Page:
I wish I could take that advice, but, then again maybe this is the year I finally finish that novel.


About Nicholas Ruva

Nicholas Ruva is a writer, musician, and DevOps Engineer living in Los Angeles, California. When he’s not creating, he’s likely in the kitchen working on a new recipe, or in front of a keyboard trying to complete a catering job in Cook, Serve, Delicious. If you’d like to follow him on his publishing journey, you can find him on Facebook, Instagram, or toss a few fractions of a penny his direction by listening to his music under the name of Lake Onondaga on Spotify or pretty much anywhere music is streamed.

Since You’ve Been Gone

A guest post by Nick Ruva.

Since You’ve Been Gone

The street noise is louder now that you are gone. Horns and sirens blare their warning through glass. I do my best to tune out the life animated below my windows as I hide under sheets for just-five- minutes-more, two hours longer. You once told me this city suffocated you. It drowns me.

My Furry Reason

With an impatient look, and a whine, I know it’s time for a walk. You’re my furry reason to leave the house. Somedays, the only reason. Your exuberance is one I haven’t felt in years, one I fear I may never know again, but through you. You force me to slow down, hurry up, live.

Summer in the City

Bleating notes to chaotic downtown streets through a reed that sounds far past its usefulness, you point your horn to us and squall. As a kid, I watched your predecessors blow to subway cars and transit authorities. Today, most avoid your squeaking overture, steering around you. I close my eyes and listen to you wail.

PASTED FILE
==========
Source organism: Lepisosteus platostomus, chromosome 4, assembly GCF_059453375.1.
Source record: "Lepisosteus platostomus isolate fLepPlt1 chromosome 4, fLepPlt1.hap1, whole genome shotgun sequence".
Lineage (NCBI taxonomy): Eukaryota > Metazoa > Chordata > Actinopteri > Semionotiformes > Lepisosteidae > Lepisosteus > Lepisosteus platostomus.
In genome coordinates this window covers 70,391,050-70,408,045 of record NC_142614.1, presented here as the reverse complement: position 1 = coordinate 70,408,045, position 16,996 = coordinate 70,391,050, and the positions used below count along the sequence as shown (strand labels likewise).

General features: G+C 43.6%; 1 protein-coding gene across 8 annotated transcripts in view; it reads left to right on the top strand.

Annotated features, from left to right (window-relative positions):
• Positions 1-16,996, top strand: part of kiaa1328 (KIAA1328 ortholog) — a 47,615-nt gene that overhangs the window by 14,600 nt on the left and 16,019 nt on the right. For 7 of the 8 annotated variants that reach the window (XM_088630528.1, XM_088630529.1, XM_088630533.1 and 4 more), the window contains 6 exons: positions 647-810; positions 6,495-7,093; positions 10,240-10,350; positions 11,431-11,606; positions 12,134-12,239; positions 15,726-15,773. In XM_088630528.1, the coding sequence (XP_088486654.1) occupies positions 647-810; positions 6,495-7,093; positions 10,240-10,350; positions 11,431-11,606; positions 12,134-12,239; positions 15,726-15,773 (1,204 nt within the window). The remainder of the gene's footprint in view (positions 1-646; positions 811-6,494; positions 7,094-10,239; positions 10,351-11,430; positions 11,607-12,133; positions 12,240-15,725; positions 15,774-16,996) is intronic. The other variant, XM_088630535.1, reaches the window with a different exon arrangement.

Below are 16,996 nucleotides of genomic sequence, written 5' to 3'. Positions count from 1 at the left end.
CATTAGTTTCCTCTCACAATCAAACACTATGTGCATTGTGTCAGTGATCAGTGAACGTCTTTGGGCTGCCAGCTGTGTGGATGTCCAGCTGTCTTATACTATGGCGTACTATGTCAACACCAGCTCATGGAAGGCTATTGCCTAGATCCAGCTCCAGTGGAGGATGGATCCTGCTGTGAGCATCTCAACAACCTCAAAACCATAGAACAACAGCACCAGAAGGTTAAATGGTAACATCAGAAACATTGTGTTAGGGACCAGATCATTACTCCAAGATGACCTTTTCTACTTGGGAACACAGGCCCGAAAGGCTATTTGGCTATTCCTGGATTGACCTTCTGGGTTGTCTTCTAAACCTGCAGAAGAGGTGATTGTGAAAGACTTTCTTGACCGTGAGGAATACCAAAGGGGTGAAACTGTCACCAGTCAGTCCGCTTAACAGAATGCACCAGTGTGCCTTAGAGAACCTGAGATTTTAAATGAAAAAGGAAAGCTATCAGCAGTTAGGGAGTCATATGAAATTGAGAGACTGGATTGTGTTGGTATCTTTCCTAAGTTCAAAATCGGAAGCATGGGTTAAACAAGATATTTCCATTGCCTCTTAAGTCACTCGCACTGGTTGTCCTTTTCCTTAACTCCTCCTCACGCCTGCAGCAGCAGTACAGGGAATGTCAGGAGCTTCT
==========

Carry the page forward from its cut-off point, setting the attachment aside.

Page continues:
Nobody Is Watching

Did I ever tell you my dad and I saw a UFO one late night in an Albertson’s parking lot? That was when XXXXXXXX was still XXXXXXXX. That was before he told me the government was watching his every move. Perhaps the only reason they don’t watch mine is I didn’t believe him.


About Nick Ruva:
Nick Ruva is a Superstars Writing Seminars survivor, two-time champion of procrastination, computer automation specialist (who has effectively replaced himself with a very complicated but elegant sorting routine), and fulltime maker-uper of tall tales… He lives in Los Angeles with a little dog named after a character in Watership Down… Not one of the rabbits though, because that would be too obvious.


Being Creative While Working a Full-Time Job

A guest post by Nick Ruva.

One piece of advice you will hear repeatedly as you embark on a writing career is, “Don’t quit your day job.” Many of us know that all too well. Either you do not make enough as a writer to pay the bills, or you need the security of a consistent paycheck and those much appreciated health benefits. Whatever your reason may be, trying to squeeze in your writing time while working a full-time job can be difficult. It is harder if you are working a job that challenges you to find creative solutions to problems. I cannot prescribe a way to squeeze more time out of your day to write. I am a staunch believer in the idea that when we say we do not have time to write, what we are really saying is there are other things we would rather spend our time on. I get that, and by all means if you would rather spend time unwinding after a long day by watching the tube or shooting baddies online, I cannot blame you. I have been there a million times. When I was asked to write an article about working a job that consumes you night and day, but still finding time to write, I had to sit down and think about it. Sure, I am busy often, and I work some long hours, but at the end of my day I still have time I could be writing, but sometimes I mentally cannot. I have found that there is a limit to the creative output I can muster in a day. Some nights all I want to do is flop on the couch and nullify my brain watching TV. The trick for me has been finding a balance.